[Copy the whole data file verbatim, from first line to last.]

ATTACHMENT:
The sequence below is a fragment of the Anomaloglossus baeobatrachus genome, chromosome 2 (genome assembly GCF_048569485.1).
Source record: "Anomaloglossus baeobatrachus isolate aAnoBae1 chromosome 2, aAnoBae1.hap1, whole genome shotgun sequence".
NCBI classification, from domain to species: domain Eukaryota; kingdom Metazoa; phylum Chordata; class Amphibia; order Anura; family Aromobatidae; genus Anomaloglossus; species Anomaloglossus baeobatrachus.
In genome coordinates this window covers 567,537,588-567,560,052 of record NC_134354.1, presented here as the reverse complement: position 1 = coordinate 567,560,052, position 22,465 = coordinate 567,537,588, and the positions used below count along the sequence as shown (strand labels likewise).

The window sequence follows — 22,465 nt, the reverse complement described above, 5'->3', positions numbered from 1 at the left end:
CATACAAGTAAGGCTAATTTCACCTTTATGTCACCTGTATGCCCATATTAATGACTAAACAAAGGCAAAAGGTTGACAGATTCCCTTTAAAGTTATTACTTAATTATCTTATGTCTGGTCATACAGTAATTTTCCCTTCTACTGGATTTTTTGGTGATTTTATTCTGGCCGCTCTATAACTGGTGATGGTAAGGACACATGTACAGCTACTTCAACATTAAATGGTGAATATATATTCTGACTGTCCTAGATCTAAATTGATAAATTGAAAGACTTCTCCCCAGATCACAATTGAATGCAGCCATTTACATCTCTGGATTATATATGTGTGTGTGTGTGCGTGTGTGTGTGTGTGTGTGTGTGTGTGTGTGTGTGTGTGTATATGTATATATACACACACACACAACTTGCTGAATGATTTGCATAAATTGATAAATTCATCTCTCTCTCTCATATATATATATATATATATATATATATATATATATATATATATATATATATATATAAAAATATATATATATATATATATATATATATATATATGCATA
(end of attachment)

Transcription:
The sequence below is a fragment of the Anomaloglossus baeobatrachus genome, chromosome 2 (genome assembly GCF_048569485.1).
Source record: "Anomaloglossus baeobatrachus isolate aAnoBae1 chromosome 2, aAnoBae1.hap1, whole genome shotgun sequence".
NCBI classification, from domain to species: domain Eukaryota; kingdom Metazoa; phylum Chordata; class Amphibia; order Anura; family Aromobatidae; genus Anomaloglossus; species Anomaloglossus baeobatrachus.
In genome coordinates this window covers 567,537,588-567,560,052 of record NC_134354.1, presented here as the reverse complement: position 1 = coordinate 567,560,052, position 22,465 = coordinate 567,537,588, and the positions used below count along the sequence as shown (strand labels likewise).

The window sequence follows — 22,465 nt, the reverse complement described above, 5'->3', positions numbered from 1 at the left end:
CATACAAGTAAGGCTAATTTCACCTTTATGTCACCTGTATGCCCATATTAATGACTAAACAAAGGCAAAAGGTTGACAGATTCCCTTTAAAGTTATTACTTAATTATCTTATGTCTGGTCATACAGTAATTTTCCCTTCTACTGGATTTTTTGGTGATTTTATTCTGGCCGCTCTATAACTGGTGATGGTAAGGACACATGTACAGCTACTTCAACATTAAATGGTGAATATATATTCTGACTGTCCTAGATCTAAATTGATAAATTGAAAGACTTCTCCCCAGATCACAATTGAATGCAGCCATTTACATCTCTGGATTATATATGTGTGTGTGTGTGCGTGTGTGTGTGTGTGTGTGTGTGTGTGTGTGTGTGTGTGTATATGTATATATACACACACACACAACTTGCTGAATGATTTGCATAAATTGATAAATTCATCTCTCTCTCTCATATATATATATATATATATATATATATATATATATATATATATATATATATATATAAAAATATATATATATATATATATATATATATATATATGCATA